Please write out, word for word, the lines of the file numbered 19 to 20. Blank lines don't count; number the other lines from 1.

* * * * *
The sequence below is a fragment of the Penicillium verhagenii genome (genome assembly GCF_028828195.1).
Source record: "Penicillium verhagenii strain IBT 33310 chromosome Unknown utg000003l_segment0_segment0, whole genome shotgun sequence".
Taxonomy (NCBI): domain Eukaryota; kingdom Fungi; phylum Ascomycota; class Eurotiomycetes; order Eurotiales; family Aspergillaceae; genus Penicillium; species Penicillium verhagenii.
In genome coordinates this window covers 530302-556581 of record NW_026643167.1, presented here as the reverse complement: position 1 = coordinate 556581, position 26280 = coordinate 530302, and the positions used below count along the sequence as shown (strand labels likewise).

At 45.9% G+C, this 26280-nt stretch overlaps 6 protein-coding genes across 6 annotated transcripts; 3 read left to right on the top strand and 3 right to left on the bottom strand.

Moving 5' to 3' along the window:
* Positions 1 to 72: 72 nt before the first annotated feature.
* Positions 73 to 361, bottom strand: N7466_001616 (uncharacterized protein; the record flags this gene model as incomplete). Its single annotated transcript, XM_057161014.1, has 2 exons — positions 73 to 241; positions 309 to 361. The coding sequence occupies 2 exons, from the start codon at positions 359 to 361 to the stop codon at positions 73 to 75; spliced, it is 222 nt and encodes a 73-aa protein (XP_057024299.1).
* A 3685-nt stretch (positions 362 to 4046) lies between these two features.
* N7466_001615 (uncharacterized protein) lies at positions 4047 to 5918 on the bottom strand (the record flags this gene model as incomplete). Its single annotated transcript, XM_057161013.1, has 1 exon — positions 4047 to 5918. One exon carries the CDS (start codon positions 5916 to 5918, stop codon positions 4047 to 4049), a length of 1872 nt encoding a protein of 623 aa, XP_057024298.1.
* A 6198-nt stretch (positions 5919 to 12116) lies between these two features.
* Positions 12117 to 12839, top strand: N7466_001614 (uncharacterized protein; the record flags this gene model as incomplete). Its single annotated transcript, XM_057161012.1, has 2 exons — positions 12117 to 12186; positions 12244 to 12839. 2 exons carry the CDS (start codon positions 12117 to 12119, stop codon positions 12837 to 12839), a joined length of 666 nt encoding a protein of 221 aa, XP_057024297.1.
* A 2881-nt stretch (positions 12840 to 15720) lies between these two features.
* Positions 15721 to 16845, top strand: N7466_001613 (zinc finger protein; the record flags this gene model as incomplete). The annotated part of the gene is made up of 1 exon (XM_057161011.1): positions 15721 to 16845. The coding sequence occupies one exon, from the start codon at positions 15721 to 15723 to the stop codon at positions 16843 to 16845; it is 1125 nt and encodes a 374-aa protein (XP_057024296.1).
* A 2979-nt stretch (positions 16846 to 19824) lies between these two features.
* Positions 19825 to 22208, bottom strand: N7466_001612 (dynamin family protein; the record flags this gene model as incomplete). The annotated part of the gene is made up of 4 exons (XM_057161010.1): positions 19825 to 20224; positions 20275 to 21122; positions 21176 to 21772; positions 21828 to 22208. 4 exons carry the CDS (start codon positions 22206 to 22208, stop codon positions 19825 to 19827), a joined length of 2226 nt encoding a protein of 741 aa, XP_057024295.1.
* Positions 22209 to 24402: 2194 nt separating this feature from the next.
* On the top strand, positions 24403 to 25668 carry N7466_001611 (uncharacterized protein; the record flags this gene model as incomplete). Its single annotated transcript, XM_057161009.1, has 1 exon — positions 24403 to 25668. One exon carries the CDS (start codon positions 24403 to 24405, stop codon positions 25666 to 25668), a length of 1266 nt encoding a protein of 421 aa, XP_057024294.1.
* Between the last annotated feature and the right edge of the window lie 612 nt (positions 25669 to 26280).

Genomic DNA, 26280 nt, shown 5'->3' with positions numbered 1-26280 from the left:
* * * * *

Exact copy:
* Between the last annotated feature and the right edge of the window lie 612 nt (positions 25669 to 26280).

Genomic DNA, 26280 nt, shown 5'->3' with positions numbered 1-26280 from the left: